Where to go, where to go? That was this year’s dilemma for our winter vacation. When an email popped up about The Resort at Isla Palenque, a private island in the Chiriqui Province of Panama, we couldn’t book it fast enough. Why? A private resort with only 6 casitas, luxurious with all the amenities you could ask for, beaches, great food. How could we miss? Plus, with non-stop service from Boston on Copa Airlines, it was a great incentive to go to Panama. Done deal! Think of Panama and what immediately comes to mind? The Panama Canal and Noriega. Panama is all of that and none of that. Noriega is gone and the government is stable. The Panama Canal is the largest employer in the country and a cash cow. It has enabled Panama to build roads, a subway system, make it enticing for foreign investments and give incentives to live in Panama. The currency is tied to the US dollar which you can use. Panama City is not like any other capital city in Central America. For one, it is the largest city in Central America with over one million people (a total of three million people live in Panama). The airport is the largest in Central America and growing with a new terminal being built. There is only a 4% unemployment rate, 97% literacy rate, there is no welfare and the healthcare system is excellent. Panama City is modern, growing, vibrant. Look at the skyline and you think you might be in Miami. There is new construction everywhere, there are beautiful parks, incredible malls that rival anything in the United States, restaurants of every ethnicity and big, big hotels. We were blown away!
We had one full day to spend in Panama City and we always like to have a private guide to give us some history and insight into wherever we are. We started at 8:30 a.m. and although we were supposed to be done by 2:30, Mario, our guide spent another couple of hours with us because there was so much to see! Panama City is the oldest continuously occupied European settlement in the Pacific Coast of the Americas. It was founded in 1519 but was destroyed by a pirate attack in 1671. What is left of Panama Viejo is an archaeological site comprised of the ruins of a cathedral, convents and public buildings. The city was moved to Casco Viejo, which is situated on a peninsula close to the islands that were used as the port and the entrance to what is now the Panama Canal. Casco Viejo is a blend of architecture inspired by a mix of Caribbean, French and eclectic styles. It is a UNESCO World Heritage Site and is being preserved in its authenticity with the buildings becoming boutique hotels, shops, restaurants and a artistic market with vendors and some local musicians. It’s the hip and happening neighborhood of Panama City. Of course, I had to buy a few trinkets and a water color of the famous Panama bus . Oh, and the Panama hats that are sold everywhere – they aren’t really from Panama, they’re from Ecuador! Some of the best ice cream I’ve ever had anywhere was at Granclemente in Casco Viejo.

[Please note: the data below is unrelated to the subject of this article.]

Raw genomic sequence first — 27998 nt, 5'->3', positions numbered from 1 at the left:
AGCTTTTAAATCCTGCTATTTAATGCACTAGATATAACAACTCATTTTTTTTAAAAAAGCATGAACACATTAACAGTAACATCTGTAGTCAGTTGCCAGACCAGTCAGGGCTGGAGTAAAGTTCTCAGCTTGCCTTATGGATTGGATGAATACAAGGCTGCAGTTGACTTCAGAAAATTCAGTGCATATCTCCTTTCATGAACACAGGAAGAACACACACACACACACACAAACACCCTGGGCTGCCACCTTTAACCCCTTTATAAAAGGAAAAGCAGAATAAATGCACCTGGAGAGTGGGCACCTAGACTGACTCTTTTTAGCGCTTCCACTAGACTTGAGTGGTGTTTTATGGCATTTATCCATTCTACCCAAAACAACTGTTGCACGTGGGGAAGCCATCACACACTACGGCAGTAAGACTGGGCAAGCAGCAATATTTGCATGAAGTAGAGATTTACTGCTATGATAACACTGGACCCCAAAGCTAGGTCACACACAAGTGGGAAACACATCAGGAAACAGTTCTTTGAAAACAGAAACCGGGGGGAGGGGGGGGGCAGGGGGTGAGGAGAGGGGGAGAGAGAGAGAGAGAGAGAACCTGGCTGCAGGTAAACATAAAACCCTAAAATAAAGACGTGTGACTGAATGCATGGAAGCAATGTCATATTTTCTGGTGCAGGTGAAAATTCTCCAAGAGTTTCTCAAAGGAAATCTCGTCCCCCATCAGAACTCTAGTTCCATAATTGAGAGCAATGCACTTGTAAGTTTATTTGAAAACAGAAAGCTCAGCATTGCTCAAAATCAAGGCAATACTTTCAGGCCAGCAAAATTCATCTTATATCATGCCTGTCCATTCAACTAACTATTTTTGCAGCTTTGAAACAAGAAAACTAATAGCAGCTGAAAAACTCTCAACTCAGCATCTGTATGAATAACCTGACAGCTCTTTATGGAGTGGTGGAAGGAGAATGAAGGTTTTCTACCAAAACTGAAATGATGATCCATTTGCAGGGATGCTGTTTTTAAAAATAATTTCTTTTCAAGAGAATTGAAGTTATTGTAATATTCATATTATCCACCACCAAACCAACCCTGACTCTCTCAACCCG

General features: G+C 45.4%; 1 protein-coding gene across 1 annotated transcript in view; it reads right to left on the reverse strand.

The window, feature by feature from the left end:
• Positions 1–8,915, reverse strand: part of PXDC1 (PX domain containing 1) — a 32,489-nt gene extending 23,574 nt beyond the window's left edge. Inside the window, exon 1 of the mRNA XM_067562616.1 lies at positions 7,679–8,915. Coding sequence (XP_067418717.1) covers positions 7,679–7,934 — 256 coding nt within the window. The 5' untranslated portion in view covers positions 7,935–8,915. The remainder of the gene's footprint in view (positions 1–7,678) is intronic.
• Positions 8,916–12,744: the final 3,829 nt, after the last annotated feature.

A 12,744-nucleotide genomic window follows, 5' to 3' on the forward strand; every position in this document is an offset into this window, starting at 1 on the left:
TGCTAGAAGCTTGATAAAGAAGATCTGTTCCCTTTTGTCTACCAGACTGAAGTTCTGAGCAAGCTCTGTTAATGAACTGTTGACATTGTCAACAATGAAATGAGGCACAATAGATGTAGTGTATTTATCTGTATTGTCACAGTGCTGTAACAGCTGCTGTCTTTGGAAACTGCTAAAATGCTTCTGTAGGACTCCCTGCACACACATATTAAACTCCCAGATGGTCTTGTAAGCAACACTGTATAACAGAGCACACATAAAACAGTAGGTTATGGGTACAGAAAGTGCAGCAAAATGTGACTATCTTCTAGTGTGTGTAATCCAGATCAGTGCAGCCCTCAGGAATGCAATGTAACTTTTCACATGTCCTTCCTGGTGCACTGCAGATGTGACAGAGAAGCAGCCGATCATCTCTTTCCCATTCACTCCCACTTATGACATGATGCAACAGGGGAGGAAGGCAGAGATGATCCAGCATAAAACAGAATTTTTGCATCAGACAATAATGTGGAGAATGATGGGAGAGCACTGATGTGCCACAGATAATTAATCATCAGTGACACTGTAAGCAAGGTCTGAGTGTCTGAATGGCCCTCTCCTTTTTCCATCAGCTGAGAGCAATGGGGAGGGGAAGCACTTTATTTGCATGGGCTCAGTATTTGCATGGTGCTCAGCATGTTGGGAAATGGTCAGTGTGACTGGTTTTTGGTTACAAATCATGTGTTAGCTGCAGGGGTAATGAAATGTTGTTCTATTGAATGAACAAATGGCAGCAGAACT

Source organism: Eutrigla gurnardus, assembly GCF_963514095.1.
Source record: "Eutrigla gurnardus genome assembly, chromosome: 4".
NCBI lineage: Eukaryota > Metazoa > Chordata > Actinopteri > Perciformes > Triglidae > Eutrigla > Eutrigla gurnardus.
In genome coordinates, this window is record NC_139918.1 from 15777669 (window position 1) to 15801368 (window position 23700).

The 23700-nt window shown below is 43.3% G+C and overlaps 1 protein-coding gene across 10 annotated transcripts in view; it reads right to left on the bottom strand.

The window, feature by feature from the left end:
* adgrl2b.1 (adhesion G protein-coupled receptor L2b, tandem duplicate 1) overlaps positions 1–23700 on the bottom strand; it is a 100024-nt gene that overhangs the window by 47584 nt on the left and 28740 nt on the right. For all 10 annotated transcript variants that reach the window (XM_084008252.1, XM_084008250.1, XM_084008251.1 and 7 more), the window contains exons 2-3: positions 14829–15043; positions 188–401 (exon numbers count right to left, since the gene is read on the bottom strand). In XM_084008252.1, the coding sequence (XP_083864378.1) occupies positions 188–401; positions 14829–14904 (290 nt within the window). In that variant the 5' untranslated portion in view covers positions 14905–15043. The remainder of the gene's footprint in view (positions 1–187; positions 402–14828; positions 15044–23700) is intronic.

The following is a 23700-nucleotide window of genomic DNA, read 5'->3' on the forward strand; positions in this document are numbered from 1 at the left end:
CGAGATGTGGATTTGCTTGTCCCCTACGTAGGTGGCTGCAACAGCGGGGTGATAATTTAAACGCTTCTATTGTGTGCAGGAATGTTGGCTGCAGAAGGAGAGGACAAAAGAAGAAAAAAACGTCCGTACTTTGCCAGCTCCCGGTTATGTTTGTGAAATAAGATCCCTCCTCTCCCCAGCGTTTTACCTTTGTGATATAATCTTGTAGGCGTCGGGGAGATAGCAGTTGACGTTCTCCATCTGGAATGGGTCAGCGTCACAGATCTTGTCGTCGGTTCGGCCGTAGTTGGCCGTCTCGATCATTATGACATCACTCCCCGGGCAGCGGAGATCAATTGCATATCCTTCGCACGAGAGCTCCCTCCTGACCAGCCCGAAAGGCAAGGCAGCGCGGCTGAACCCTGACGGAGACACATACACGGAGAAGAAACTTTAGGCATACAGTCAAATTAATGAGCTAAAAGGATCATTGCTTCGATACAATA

The Mercado Marisco, or Fish Market was a must see. Fresh fish of every variety for sale with a restaurant upstairs. We couldn’t resist and had lunch there. After lunch, even though we couldn’t eat another bite, we had to have some ceviche from the vendors that are set up outside the market. On a Sunday, even though it was at least 90 degrees, you couldn’t find a seat at a picnic table. The ceviche is kept on ice and we tried three different varieties.
The Panama Canal. Connecting the Pacific Ocean with the Caribbean and Atlantic it is a modern marvel. We were lucky enough to be there as a tanker was passing through. Everyone on the observation deck and on the tanker were taking pictures, clapping and waving. The tanker we saw was not the only one that day. Each day 30-40 ships pass through and annually 14,000 ships. That includes sailboats and tankers and equates to millions of dollars a day. It takes approximately 8-10 hours to go from one side to the other. This year marks the 100th anniversary of the Panama Canal. Currently, the Canal is under a major expansion which will be complete this year. It will double the capacity of the number of ships that pass through the Canal.
Our last stop was a mega mall. It beats anything I’ve seen. Three floors with every major retailer from the US and Latin America. It’s where everyone goes shopping. And if you get hungry, there are restaurants and cafe’s. We ended our stay in Panama City with a visit to an Argentinian steakhouse! Then, went back to the hotel packed up. Our next stop – Isla Palenque. Was it going to be the paradise we expected? Stay tuned and see you at the bar…..